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Brain hyperintensity location determines outcome in the triad of impaired cognition, physical health and depressive symptoms: A cohort study in late life

Research output: Contribution to journalArticle

  • Alison Murray
  • Chris McNeil
  • Sima Salarirad
  • Ian Deary
  • Louise Phillips
  • Lawrence Whalley
  • Roger Staff

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    Rights statement: © 2016. This manuscript version is made available under the CC-BY-NC-ND license http://creativecommons.org/licenses/by-nc-nd-/4.0

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Original languageEnglish
Pages (from-to)49-54
Number of pages6
JournalArchives of Gerontology and Geriatrics
Early online date19 Oct 2015
Publication statusPublished - Mar 2016


PURPOSE OF THE STUDY: Brain hyperintensities, detectable with MRI, increase with age. They are associated with a triad of impairment in cognitive ability, depression and physical health. Here we test the hypothesis that the association between hyperintensities and cognitive ability, physical health and depressive symptoms depends on lesion location.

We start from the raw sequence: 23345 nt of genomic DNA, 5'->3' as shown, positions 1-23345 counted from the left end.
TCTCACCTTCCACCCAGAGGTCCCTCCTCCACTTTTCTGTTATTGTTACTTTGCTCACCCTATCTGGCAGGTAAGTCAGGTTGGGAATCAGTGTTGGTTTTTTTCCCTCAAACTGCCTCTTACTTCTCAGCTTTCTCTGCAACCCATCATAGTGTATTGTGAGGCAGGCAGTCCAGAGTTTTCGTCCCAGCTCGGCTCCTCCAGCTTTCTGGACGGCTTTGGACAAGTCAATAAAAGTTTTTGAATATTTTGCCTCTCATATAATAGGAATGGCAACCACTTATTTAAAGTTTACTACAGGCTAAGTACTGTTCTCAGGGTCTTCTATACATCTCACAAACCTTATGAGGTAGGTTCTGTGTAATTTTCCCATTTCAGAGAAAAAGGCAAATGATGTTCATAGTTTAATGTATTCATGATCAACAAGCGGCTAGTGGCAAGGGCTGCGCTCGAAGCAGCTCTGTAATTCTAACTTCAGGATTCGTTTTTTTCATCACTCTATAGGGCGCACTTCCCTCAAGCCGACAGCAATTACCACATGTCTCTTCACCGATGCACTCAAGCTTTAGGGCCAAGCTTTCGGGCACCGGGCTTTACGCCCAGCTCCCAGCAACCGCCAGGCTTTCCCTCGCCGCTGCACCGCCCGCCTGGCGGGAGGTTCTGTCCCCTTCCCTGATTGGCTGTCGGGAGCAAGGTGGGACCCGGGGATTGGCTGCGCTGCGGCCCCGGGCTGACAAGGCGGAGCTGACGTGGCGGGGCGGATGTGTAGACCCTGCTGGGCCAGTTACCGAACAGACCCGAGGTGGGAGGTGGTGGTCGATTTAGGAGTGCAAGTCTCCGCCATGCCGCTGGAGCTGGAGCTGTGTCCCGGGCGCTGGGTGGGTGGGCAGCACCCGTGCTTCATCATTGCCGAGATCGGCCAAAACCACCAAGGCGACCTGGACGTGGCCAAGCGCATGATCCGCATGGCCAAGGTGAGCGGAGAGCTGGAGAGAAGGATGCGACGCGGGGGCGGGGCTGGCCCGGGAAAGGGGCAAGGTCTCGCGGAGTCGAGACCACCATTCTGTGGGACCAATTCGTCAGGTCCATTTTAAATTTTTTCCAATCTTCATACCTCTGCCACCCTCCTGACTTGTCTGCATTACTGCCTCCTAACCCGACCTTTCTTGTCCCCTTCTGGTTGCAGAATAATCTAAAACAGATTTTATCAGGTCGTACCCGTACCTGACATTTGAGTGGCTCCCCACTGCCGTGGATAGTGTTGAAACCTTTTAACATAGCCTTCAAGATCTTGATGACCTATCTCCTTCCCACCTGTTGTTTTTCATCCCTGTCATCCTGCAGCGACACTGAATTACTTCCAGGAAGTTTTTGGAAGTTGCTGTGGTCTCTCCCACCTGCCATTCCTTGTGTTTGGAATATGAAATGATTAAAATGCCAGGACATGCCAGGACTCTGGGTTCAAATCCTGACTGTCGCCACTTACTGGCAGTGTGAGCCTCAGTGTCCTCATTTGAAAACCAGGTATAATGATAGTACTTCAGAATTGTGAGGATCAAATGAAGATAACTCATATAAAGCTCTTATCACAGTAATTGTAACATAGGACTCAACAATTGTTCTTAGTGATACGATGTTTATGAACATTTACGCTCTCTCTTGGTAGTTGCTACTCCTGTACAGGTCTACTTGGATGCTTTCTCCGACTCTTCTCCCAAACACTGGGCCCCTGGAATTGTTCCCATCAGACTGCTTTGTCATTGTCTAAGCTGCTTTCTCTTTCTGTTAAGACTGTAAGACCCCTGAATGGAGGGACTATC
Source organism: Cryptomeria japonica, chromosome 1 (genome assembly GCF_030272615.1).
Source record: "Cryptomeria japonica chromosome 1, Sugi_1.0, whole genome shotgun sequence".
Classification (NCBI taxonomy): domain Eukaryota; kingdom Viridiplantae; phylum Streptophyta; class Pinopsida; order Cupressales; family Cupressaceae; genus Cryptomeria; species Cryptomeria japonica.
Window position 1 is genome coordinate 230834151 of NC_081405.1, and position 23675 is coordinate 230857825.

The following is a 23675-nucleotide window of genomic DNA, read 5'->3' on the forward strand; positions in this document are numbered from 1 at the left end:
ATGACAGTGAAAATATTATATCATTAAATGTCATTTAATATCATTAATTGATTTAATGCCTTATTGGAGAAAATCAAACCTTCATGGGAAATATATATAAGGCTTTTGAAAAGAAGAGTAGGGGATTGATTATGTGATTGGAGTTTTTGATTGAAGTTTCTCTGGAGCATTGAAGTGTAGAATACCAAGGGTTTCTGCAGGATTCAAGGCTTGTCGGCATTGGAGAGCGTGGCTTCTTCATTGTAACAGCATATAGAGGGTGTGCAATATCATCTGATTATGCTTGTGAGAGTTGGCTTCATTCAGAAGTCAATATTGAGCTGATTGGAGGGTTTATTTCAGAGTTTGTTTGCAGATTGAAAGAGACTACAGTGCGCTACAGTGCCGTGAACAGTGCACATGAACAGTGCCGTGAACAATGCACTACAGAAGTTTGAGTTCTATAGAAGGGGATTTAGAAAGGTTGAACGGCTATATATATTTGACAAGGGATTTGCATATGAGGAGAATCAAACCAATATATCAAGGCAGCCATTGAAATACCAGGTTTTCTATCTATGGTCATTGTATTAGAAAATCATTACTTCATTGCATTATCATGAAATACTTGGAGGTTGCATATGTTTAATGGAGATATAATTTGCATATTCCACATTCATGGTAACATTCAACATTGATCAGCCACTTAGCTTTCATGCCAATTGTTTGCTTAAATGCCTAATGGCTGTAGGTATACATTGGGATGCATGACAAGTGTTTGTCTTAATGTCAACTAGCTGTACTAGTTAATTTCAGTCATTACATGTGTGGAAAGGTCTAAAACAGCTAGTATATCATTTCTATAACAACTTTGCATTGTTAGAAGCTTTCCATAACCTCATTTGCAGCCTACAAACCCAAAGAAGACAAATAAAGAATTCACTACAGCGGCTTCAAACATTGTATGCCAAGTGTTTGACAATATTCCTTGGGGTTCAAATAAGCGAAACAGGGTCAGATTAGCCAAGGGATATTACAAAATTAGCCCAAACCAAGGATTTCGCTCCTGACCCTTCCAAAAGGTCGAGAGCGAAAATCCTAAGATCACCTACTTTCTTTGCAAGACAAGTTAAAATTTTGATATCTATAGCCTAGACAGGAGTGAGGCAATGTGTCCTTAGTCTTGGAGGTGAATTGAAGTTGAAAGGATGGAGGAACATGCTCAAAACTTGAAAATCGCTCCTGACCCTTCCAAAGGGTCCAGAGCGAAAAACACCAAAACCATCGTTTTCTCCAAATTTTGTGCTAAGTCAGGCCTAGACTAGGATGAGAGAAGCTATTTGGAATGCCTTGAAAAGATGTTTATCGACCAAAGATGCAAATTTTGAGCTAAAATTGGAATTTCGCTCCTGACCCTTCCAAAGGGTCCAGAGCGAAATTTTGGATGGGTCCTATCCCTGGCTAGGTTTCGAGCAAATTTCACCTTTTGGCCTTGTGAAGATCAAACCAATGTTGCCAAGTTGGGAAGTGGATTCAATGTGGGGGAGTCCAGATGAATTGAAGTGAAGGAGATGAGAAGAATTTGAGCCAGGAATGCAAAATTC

DESIGN AND METHODS: 244 members of the Aberdeen 1936 Birth Cohort were recruited to this study. 227 participants completed brain MRI and their hyperintensities were scored using Scheltens's scale. 205 had complete imaging, cognitive, physical health and depressive symptom score data. The relationships between hyperintensity location and depressive symptoms, cognitive ability and physical health were examined by correlation and structural equation analysis.

RESULTS: We found that depressive symptoms correlated with hyperintensity burden in the grey matter (r=0.14, p=0.04) and infratentorial regions (r=0.17, p=0.01). Infratentorial hyperintensities correlated with reduced peak expiratory flow rate (r=-0.26, p<0.001) and impaired gait (r=0.13, p=0.05). No relationship was found between white matter and periventricular (supratentoral) hyperintensities and depressive symptoms. Hyperintensities in the supratentorial and infratentorial regions were associated with reduced cognitive performance. Using structural equation modelling we found that the association between hyperintensities and depressive symptoms was mediated by negative effects on physical health and cognitive ability.

CONCLUSIONS: Hyperintensities in deep brain structures are associated with depressive symptoms, mediated via impaired physical health and cognitive ability. Participants with higher cognitive ability and better physical health are at lower risk of depressive symptoms.

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